Is the wandering gypsy in you becoming restless? Maybe you feel in need of a sea change, a tree change or any change, but are not sure exactly where you want to resettle.
If you are ready to downsize or if you’re just looking for a different view, then living in a residential park could be the answer. And the bonus is that you can easily move out and move on to other greener pastures.
Residential parks are generally pitched at people over 55 years of age who live in a movable dwelling. Park owners are obliged under law to offer residential agreements that run for a minimum of about five years in some states.
After that, a resident needs to give just 28 days of notice if they wish to vacate. That period is reduced to 14 days if they have been offered public housing or need to move into accommodation that offers specialised care.
Unlike retirement villages where residents live in a freehold or leasehold bricks-and-mortar home, residential parks rent out sites that you can occupy with your own transportable accommodation. If you are entitled to a government pension, you may be eligible for rental assistance to live in a park.
It is generally a cheaper alternative to moving into a retirement village and a cut above living in a caravan. Depending on whether you are happy in a preloved little shack or dream of a waterside luxury pad, pricing can be anywhere between $20,000 and $400,000. Residential Park Living gives you a comparison tool to help explain the different costs.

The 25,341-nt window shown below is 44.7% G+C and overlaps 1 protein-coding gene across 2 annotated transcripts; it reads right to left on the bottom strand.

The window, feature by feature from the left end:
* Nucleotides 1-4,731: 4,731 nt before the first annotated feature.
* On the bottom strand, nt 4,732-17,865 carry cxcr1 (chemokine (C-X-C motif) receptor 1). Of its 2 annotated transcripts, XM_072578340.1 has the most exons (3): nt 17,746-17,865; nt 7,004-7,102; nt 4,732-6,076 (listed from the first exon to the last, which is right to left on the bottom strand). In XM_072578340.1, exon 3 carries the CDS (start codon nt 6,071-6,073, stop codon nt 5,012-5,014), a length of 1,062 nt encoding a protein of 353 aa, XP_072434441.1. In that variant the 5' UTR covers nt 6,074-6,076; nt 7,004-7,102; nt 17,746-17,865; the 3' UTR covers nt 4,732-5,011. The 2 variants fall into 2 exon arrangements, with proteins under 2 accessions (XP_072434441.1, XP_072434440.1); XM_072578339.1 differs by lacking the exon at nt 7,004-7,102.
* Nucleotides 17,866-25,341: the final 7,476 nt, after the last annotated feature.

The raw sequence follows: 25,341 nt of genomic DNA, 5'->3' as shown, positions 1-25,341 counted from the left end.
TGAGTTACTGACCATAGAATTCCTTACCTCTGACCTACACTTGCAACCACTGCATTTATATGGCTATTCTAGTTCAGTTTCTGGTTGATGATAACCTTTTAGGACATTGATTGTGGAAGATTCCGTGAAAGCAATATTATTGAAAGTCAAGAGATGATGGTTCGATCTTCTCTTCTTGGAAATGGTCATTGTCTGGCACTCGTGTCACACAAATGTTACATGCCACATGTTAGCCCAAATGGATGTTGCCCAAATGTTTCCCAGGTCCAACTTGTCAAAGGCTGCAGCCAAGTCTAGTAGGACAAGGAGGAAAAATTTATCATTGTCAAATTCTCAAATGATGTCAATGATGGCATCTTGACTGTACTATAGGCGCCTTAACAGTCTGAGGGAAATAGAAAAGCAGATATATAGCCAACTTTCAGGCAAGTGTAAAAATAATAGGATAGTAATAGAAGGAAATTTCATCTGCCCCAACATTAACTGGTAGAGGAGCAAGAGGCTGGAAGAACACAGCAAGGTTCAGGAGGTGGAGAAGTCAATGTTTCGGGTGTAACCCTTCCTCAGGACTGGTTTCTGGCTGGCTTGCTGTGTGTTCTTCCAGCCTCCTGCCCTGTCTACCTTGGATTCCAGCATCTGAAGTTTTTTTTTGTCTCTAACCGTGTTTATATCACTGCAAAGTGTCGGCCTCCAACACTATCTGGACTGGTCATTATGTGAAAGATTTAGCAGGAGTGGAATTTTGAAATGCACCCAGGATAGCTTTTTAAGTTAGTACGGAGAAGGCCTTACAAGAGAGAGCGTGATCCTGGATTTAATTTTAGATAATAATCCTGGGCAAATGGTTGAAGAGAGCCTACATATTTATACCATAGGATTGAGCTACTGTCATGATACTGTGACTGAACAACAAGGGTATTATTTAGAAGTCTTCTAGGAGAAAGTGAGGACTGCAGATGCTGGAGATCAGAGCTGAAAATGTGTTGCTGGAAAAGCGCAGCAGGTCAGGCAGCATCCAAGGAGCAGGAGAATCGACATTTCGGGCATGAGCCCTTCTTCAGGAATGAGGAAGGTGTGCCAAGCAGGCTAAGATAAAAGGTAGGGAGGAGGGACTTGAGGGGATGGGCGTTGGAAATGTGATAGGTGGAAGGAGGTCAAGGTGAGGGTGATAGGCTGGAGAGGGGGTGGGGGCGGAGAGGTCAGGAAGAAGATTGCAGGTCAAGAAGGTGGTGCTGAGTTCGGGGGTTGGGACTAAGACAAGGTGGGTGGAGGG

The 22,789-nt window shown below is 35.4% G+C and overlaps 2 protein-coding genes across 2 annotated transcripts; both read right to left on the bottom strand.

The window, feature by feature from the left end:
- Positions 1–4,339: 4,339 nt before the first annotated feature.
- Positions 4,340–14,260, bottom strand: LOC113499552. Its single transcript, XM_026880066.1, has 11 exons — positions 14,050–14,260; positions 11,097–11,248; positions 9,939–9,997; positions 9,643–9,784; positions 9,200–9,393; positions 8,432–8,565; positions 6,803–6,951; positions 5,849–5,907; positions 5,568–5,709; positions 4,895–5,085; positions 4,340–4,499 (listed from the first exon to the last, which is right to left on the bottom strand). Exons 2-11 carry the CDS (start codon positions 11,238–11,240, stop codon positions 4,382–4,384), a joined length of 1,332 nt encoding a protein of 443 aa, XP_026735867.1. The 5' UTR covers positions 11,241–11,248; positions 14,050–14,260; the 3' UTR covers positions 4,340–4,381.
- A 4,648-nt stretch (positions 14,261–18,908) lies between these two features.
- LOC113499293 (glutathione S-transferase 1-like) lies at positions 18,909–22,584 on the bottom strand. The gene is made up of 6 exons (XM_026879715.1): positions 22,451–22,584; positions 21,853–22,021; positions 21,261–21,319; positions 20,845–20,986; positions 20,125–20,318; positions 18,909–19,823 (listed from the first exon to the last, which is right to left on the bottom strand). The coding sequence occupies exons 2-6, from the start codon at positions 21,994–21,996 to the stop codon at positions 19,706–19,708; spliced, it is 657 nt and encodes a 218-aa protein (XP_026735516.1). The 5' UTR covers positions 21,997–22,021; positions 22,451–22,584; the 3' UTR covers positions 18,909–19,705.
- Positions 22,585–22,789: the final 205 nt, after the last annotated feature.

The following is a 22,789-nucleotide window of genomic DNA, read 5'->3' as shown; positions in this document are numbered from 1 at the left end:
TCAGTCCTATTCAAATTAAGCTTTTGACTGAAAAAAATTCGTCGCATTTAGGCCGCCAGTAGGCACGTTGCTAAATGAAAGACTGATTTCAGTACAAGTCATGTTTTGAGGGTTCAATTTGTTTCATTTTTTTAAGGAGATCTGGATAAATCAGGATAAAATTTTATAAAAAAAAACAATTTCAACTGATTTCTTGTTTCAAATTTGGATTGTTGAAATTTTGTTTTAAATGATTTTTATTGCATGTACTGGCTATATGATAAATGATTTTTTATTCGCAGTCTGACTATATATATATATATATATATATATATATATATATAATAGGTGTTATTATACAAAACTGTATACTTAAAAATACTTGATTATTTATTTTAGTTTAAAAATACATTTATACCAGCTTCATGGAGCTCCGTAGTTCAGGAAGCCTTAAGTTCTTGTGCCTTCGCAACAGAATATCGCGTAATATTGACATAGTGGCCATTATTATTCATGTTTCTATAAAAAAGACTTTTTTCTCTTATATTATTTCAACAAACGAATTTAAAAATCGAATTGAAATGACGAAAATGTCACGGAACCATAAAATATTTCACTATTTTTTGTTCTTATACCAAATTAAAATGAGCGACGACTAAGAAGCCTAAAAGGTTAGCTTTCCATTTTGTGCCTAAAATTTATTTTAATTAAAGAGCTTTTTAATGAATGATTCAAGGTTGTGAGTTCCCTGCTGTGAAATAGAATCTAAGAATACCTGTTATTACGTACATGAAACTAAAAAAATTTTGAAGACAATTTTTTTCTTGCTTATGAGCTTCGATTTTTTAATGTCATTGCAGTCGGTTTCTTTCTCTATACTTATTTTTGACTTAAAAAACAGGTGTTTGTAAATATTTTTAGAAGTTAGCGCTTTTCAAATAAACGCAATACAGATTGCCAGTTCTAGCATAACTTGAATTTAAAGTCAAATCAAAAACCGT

Residential parks also differ from regular caravan parks because their community tends to be permanent rather than itinerant and seasonal.
The movable dwellings are demountable and purpose-built to allow easy transportation and relocation. They are more like a granny flat than a caravan or mobile home, and often have several rooms and stylish decor.
The main drawback is that if you frequently move house, it can be expensive (at an estimated $30,000) to hire a specialised transporter to shift you to another location.
If you are still tempted, you can request a written site agreement or contract listing all the conditions, responsibilities and fees that you will be liable for as a park resident. You can then take this contract to a lawyer specialising in the regulated accommodation sector and have its contents explained to you before you sign.
Under the law, after signing you have a five-day cooling off period to annul the contract.
Residential parks are regulated by state governments. For more information about how they operate in your state, click on the links below:
Would you ever consider living in a relocatable house? Would you like to change address every few years without the cost of selling and buying property? Are you aware of any pitfalls associated with living in a residential park?